Authors: Rose Gordon
Mistletoe and Michaelmas
This book is a work of fiction. All names, events and locales are a product of this author’s imagination. If any name, event and/or locale did exist, it is purely by coincidence it appears in this book.
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MISTLETOE AND MICHAELMAS
Copyright © 2015 C. Rose Gordon
All rights reserved.
December 19, 1816
The last thing eighteen year-old Daphne Cavanaugh wanted to do was to ride all the way to Yorkshire and spend Christmas acting as her sister Jane’s companion.
It wasn’t that she disliked her sister, mind you. She loved Jane. Adored her even. And perhaps was the most excited of all of her sisters when Jane, an invalid, won the heart of an earl four years earlier without even trying.
But that didn’t mean Daphne
to travel to Yorkshire in the brutal and bone chilling cold to spend the most joyous holiday ever celebrated with a slew of stuffy, old relations she didn’t know—and all for the sake of allowing Jane and Gareth, Lord Worthe, a chance to escape her unusually curious family for a few weeks!
And how fortunate for Daphne, she was the one chosen to accompany Jane and Gareth. She frowned. That didn’t sound very kind. Truly, Gareth and Jane were good people. And so was the whole Whitton family, to be truthful. A wry smile played over her lips. Well, at least she’d
they were a good family. She’d never actually met her great grandfather, James Whitton, Duke of Danby. Her entire family had always been invited to spend Christmas at his ducal estate, but had never attended before.
“Don’t look so glum, Daphne,” Jane said, stealing her attention. “This will give you a taste of what your Season will be like next spring.”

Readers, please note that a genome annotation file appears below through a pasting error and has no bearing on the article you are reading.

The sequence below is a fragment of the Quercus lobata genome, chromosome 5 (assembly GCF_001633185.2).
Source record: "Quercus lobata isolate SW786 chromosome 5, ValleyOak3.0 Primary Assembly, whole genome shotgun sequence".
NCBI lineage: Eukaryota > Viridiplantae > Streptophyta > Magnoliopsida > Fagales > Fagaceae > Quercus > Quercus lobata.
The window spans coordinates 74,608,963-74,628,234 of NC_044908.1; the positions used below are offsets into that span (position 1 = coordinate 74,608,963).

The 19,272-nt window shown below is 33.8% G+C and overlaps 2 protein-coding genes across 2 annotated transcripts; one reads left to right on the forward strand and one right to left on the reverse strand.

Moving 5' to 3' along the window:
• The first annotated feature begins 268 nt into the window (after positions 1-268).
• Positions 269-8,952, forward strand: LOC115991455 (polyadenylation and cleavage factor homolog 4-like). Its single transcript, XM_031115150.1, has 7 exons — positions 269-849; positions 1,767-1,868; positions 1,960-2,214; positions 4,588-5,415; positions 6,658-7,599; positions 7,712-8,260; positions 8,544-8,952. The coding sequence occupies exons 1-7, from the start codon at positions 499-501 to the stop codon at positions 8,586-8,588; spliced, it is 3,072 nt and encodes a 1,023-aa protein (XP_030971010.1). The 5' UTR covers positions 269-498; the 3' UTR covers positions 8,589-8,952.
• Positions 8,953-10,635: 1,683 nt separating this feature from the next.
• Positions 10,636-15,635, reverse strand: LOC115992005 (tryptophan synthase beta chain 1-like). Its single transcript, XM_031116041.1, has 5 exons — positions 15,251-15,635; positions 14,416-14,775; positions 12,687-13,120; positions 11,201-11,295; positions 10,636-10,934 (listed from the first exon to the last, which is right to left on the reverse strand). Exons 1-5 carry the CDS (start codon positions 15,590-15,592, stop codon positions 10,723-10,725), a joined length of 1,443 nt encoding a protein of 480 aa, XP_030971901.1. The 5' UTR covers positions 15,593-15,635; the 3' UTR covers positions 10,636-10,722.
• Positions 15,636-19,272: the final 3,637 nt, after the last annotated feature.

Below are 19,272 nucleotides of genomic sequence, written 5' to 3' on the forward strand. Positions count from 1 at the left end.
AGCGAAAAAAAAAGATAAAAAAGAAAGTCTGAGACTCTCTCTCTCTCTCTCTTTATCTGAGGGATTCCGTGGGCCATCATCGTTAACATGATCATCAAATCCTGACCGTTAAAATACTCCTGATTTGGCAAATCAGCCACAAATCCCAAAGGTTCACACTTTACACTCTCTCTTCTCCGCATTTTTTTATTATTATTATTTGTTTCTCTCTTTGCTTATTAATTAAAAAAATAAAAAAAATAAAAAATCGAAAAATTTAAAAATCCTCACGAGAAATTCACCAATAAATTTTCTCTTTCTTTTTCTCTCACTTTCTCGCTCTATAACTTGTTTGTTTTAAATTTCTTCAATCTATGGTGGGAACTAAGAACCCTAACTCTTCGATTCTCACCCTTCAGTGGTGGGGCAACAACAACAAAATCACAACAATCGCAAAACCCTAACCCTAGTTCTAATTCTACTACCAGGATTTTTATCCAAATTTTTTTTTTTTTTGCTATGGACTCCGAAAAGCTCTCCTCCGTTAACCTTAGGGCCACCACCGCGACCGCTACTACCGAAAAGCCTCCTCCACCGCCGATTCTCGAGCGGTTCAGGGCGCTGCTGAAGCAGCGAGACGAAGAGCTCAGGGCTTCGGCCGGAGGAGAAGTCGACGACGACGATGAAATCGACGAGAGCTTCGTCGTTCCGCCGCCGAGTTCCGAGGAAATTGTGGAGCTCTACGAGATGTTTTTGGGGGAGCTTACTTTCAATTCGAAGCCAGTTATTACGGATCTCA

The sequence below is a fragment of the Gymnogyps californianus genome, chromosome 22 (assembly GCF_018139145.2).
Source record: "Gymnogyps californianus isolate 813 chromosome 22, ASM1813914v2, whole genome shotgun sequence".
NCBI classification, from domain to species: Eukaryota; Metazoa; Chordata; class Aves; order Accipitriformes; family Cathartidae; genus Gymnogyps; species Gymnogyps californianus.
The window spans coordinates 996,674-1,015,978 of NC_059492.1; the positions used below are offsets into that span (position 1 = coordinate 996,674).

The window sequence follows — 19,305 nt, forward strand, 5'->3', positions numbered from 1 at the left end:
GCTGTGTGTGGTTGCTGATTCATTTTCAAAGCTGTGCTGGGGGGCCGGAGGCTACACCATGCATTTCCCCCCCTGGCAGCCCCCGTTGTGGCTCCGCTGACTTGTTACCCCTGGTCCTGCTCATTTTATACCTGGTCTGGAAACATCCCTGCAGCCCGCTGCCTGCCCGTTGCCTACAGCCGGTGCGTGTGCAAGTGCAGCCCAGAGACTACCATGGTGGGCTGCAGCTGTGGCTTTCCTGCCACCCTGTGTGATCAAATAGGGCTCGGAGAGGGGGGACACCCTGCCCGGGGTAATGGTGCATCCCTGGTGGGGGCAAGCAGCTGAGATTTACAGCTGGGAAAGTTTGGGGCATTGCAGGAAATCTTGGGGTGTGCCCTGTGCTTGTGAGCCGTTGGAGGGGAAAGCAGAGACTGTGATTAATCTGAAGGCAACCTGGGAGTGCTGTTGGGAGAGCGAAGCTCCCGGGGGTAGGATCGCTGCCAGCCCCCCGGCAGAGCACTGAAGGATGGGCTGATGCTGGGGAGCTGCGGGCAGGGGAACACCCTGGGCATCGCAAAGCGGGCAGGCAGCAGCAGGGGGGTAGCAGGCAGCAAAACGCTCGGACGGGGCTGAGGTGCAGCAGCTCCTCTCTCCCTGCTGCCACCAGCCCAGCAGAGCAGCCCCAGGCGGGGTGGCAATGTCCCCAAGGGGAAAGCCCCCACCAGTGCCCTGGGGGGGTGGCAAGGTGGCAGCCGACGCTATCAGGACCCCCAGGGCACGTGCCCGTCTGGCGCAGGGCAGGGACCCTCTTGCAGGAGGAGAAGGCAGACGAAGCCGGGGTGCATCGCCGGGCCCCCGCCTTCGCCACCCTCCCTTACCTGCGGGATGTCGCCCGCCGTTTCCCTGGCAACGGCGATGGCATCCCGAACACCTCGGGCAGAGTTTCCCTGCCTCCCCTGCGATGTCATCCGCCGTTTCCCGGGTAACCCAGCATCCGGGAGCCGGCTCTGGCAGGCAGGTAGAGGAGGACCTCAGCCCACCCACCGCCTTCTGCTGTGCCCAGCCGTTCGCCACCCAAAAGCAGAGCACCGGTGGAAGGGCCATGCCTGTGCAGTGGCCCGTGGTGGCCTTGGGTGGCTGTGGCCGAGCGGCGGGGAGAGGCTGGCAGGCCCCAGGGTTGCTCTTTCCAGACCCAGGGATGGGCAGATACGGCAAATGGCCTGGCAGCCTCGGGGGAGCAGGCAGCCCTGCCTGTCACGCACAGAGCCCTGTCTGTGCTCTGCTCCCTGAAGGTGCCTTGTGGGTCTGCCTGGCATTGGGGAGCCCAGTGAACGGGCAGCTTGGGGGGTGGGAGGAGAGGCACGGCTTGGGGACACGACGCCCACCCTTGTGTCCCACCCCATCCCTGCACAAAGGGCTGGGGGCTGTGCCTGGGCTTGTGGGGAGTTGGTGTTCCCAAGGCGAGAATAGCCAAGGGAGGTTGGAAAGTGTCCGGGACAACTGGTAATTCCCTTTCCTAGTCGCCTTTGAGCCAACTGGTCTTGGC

Daphne’s mouth went dry in less than a second. Call her unusual and strange and everything that no good young lady of breeding should be, but she did not want a Season. There was something about being put on display for gentlemen to ogle and decide, based almost completely on looks and the depths of her brother’s coffers, if she’d make a suitable wife. She sighed and on their own accord her lips twisted. She did wish to marry, but not by being auctioned off to the highest bidder, so to speak.
“Gads, I do hope that won’t be the expression you’ll wear when you enter the Marriage Mart,” Gareth teased.
“Why?” Daphne cocked her head to the side. “Do you think such an expression will garner me an unsuitable suitor?”
“Indeed,” Gareth said, grimacing. “One with at least eighty years in his dish.”
Despite herself, Daphne laughed. But only a little. “I’m sure he’ll be superb.”
“While many young ladies marry significantly older gentlemen I don’t think you’d really want to find out,” Jane commented. She was right, the last thing Daphne wanted was her own Methuselah. Jane smoothed her burgundy traveling skirt as the carriage came to a stop in front of a grand, grey stone estate, appropriately named Danby Castle. “Just remember this is only a sampling of what London will be like and we’re not here for you to find a husband.”
“You two might not be, but I am,” Gareth said with a wink in Daphne’s direction. “Ever since Holbrook asked me to act as your guardian until he returns from the Continent I have been on the hunt for you for a husband. You just never know, he might be just over there—” he nodded his head toward the window. Daphne peered through the window, then shuddered. Not fifteen feet from the carriage stood a group of men dressed in the finest of furs. Every one of them with a silver flask in one hand and a cheroot in the other, creating a cloud of smoke that could rival the chimneys at Castlemoor during wintertime.
“No, thank you,” she muttered, falling back against the squabs to wait for the coachman to open the door.
“Not to worry, Daph.” Jane patted her knee. “I wouldn’t allow Gareth to marry you off to one of them—”
“Thank you, I’m quite relieved,” Daphne said with perhaps a drop of sarcasm.
a much better catch.” Jane gave her head a pointed nod toward the window behind Daphne.
Slowly, Daphne craned her neck so she could get a look at the man Jane had alluded to marrying her off to.
When she saw him, she froze. He looked like a bear—and that was no exaggeration. Either he was a brute of a man, of a gargantuan height and broad build or he was as skinny as a riding crop and was wearing four fur coats. She highly doubted that though. He wore a thick beaver felt hat and had a scarf wrapped around his neck and lower face, revealing only a set of sapphire eyes that were the same shade as the brook behind Holbrook Hall where she grew up, they shimmered the same way, too. Daphne shivered.